Web 3.0 is the term used to describe the latest incarnation of the internet, following Web 1.0 and Web 2.0. However, what does the term mean, and how will we recognise Web 3.0 when it arrives on our computers? 

Let’s start at the very beginning…

In the beginning was Web 1.0. It was a fairly simple beast, with websites owned by corporations. Those sites held readable information, and only the site owners could change the sites.

Then Web 2.0 came along, and social media was born. Web 2.0 allowed people to both read and write on websites. We could share content, and engage in peer-to-peer transactions. However, the websites on which we did this were still owned by big corporations such as Facebook and Twitter.

Under Web 3.0, the internet will no longer be owned by big corporations. Instead, it will be owned by decentralised communities of users. 

A decentralised web

In a centralised internet, websites are held on servers. Those servers are owned by corporations. Whether in the cloud or on premises, there is a large computer somewhere on which the information is held. More usually, there are several computers to allow one or more to crash—a concept known as redundancy. 

In a decentralised internet, there are no servers. Instead, the information is held on hundreds of individual computers, which all hold exactly the same information. It’s redundancy taken to its logical conclusion.

This is possible through a concept known as blockchain. This is the technology behind Bitcoin and other digital currencies. A blockchain is a digital ‘ledger’: a record of data and transactions. This ledger is held on hundreds of individual computers, owned by individual blockchain users, all showing exactly the same records. When you create a transaction in blockchain, you update the chain. That update must be approved by at least 50% of blockchain users. 

Everything is public and visible to everyone with access. Nothing can be changed after the event, without permission from the whole community. 

The data are also encrypted, which means that only those with access can see them. You can amend the data—but only if you have the key to the encryption, which means that you must own the data. 

In practice, this means:

  • You can store your personal data securely. Even if it is on a server owned by a corporation, nobody except you can change the data without permission from the whole network.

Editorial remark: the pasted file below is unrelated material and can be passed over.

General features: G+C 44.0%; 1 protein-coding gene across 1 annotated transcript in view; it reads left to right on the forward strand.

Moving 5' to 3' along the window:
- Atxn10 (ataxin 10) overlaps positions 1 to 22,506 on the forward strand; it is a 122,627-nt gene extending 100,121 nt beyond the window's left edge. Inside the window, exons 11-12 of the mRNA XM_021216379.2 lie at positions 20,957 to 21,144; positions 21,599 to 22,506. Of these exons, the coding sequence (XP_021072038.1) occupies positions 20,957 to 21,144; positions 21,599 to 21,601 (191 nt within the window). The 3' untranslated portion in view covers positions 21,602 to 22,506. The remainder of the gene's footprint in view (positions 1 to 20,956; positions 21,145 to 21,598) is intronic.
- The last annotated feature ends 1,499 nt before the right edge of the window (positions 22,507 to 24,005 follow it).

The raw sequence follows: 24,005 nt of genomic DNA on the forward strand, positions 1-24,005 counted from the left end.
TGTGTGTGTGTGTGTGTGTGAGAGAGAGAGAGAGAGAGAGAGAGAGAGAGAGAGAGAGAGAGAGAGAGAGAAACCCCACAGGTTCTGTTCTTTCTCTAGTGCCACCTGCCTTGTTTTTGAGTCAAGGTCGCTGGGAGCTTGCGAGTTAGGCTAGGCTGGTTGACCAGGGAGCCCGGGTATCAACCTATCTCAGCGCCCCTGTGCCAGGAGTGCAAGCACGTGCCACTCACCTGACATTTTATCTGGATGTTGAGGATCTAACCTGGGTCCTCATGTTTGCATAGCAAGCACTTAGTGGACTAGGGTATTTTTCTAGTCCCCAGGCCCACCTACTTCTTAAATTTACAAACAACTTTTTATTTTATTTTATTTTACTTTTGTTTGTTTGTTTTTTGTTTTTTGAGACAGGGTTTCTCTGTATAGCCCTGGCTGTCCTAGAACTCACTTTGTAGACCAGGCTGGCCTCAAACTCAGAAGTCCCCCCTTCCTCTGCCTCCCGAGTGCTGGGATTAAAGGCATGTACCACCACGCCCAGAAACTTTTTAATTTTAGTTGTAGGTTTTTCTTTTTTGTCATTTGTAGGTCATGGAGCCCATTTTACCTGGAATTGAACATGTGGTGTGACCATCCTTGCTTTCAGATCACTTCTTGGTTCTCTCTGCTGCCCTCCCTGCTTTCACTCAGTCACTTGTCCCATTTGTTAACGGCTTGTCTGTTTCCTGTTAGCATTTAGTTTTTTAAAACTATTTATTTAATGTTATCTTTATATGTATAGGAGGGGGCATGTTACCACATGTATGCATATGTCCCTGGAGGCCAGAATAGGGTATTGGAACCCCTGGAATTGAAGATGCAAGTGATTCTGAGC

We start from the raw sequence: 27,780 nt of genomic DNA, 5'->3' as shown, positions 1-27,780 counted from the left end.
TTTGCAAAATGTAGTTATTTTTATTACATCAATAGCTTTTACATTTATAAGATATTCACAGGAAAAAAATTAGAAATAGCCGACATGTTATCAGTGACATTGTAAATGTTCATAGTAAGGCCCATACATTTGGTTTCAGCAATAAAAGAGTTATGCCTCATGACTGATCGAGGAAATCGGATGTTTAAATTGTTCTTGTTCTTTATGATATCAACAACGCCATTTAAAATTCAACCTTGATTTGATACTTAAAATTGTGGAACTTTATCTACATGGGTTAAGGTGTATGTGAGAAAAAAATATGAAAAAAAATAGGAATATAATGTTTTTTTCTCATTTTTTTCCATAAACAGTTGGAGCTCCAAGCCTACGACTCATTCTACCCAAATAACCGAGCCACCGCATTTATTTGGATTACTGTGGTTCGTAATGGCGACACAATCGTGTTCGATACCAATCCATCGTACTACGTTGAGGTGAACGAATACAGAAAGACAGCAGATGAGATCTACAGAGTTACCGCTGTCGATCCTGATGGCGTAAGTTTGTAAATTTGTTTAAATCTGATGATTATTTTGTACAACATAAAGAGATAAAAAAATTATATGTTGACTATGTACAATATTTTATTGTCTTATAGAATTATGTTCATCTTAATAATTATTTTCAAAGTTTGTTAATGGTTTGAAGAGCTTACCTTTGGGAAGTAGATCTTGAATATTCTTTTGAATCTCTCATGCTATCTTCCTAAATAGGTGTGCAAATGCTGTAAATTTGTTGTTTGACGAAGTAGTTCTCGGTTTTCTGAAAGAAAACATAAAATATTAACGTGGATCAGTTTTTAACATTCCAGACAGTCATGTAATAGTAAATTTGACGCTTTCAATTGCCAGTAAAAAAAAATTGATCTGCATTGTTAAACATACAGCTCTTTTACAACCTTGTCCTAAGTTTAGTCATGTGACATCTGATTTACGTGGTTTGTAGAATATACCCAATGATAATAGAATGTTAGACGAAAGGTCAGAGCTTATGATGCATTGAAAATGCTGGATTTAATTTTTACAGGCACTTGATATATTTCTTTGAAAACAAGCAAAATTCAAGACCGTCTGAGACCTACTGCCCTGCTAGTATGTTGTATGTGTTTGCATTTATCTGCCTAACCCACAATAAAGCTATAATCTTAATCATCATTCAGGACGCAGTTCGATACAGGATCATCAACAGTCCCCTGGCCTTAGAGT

• Taking down one server can never remove the information. Servers from big corporations can be part of the distributed network that ‘holds’ the blockchain. However, they do not control it. You can take down much of the distributed network, and there will still be a computer somewhere that holds the information.

Practically perfect?

Web 3.0 is claimed to be open, trustless and permissionless. Open means that it is largely built on open source software. Trustless means that you do not need any ‘trusted third parties’ to oversee transactions. This means no more online wallets, or payment providers. Instead, you can pay someone directly, knowing that the process is fully controlled from end to end. There will also be a distributed record of the payment, with no way to manipulate it or disrupt it. Finally, permissionless means that nobody needs to seek permission from any higher authority such as an internet service provider or government body before a transaction can take place. 

Overall, then, governments can’t intervene, individuals can’t be cheated, and there is a record of everything. This all sounds very positive.

However, there are criticisms. First, Web 3.0 will never be fully decentralised. Ultimately, everything is owned by someone, and there are always incentives to keep control. It may work for isolated pockets of use, like Bitcoin, but it won’t catch on for everything. 

Second, blockchains are very energy-intensive. Running all those computers is not cheap. This is useful technology, but the environmental cost means that perhaps we should keep it for when it is really necessary. We surely don’t need it to comment on social media posts. 

The bottom line

There are already examples of Web 3.0 technology in use. Bitcoin is the best known, but there are others including some social media networks. However, can you name one? No? Neither could we. And even bitcoin, when you dig down into it, is not fully decentralised. We suggest that Web 3.0 may never become ubiquitous—and given its energy costs, perhaps this is appropriate.